|Title:||Cognitive Linguistic Studies|
|Description:||Editors Xu Wen | Southwest University, Beibei, Chongqing | [email protected] Zoltán Kövecses | Eötvös Loránd University Associate Editors Antonio Barcelona | University of Córdoba Stefan Th. Gries | University of California, Santa Barbara John R. Taylor | Christchurch, NZ Review Editor Arie Verhagen | Leiden University
ISSN 2213-8722 | E-ISSN 2213-8730
Cognitive Linguistic Studies is an interdisciplinary, multidisciplinary, and transdisciplinary journal of cognitive linguistics, cognitive science, and cognitive neuroscience. It explores implications from and for psycholinguistic, computational, neuroscientific, cross-cultural and cross-linguistic research.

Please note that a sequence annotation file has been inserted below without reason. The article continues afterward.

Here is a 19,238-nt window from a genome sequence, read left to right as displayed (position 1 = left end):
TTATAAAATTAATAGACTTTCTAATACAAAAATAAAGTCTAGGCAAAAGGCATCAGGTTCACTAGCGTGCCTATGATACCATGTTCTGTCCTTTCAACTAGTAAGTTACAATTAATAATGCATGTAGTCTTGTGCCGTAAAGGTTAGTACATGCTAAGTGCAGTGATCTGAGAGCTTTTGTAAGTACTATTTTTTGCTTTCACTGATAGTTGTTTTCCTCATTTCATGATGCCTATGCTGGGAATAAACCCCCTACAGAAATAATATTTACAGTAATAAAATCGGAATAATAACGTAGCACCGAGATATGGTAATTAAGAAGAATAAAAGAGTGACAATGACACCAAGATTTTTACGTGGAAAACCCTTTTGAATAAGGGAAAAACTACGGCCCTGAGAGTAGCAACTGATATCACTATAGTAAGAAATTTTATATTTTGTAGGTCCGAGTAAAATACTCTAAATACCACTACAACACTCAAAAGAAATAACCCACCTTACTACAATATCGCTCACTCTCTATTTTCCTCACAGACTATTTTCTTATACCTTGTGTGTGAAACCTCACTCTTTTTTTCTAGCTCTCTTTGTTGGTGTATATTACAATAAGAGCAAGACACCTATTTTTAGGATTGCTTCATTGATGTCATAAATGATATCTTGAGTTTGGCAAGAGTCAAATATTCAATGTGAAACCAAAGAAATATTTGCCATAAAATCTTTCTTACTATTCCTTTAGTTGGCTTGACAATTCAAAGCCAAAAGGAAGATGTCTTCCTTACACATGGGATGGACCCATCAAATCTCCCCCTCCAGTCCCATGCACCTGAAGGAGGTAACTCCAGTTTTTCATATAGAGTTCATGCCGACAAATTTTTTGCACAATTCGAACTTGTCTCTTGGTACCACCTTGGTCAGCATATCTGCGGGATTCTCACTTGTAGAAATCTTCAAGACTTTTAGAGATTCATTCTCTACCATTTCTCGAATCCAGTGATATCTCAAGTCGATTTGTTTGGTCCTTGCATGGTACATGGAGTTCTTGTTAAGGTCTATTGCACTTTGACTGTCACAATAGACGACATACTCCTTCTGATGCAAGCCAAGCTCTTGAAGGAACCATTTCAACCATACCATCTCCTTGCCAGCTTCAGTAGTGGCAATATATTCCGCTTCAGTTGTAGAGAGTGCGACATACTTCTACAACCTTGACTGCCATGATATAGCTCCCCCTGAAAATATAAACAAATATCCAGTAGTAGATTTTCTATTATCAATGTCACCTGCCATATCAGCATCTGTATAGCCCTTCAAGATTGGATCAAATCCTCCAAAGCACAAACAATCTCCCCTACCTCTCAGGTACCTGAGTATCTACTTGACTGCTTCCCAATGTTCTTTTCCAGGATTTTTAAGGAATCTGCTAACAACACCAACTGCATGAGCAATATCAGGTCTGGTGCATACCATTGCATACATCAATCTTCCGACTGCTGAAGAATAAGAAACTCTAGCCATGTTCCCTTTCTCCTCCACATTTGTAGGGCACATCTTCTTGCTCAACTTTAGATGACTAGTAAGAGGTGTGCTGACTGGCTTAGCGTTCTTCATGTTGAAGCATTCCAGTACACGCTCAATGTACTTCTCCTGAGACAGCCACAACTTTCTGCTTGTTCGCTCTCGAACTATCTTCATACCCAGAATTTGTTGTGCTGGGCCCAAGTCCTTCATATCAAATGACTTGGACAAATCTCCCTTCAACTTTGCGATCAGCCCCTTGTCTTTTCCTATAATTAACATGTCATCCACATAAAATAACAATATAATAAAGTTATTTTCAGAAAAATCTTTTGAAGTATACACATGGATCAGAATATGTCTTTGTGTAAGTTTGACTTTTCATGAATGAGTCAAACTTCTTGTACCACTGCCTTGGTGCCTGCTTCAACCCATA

Cognitive Linguistic Studies provides a forum for high-quality linguistic research on topics which investigate the interaction between language and human cognition. It offers new insights not only into linguistic phenomena but also into a wide variety of social, psychological, and cultural phenomena. The journal welcomes authoritative, innovative cognitive scholarship from all viewpoints and practices. The contributions mainly focus on topics such as: - Phenomenology-based cognitive linguistic research (such as categorization, prototype theory/semantics, lexical network theory, critical counterclaims, embodied realism, cognitive models, metaphor, metonymy, image schemas, imagery, naturalness, iconicity, and cognitive pragmatics) - Gestalt-psychology based cognitive linguistic research (such as cognitive grammar, construction grammar, constructional syntax, force dynamics, the relation of grammar to cognition) - Cognitive discourse analysis (such as mental space theory, blending theory, cognitive stylistics, cognitive poetics, political discourse) - Cognitive sociolinguistics (such as usage-based conception of language, language variation, ideology, cultural models, cultural linguistics) - Cognitive psycholinguistics (such as language processing, language acquisition, figurative language understanding, usage-based theory of acquisition, neural theory of language) - Cognitive historical linguistics (such as historical/diachronic semantics, grammaticalization theory, constructionalization, lexicalization, subjectivity, intersubjectivity and subjectification) - Contrastive cognitive linguistics (such as cross-cultural linguistics, cognitive linguistic typology) - Applied cognitive linguistics (such as the application of cognitive linguistics in language pedagogy, learning science, translation studies, lexicography, semiotics, and literary studies).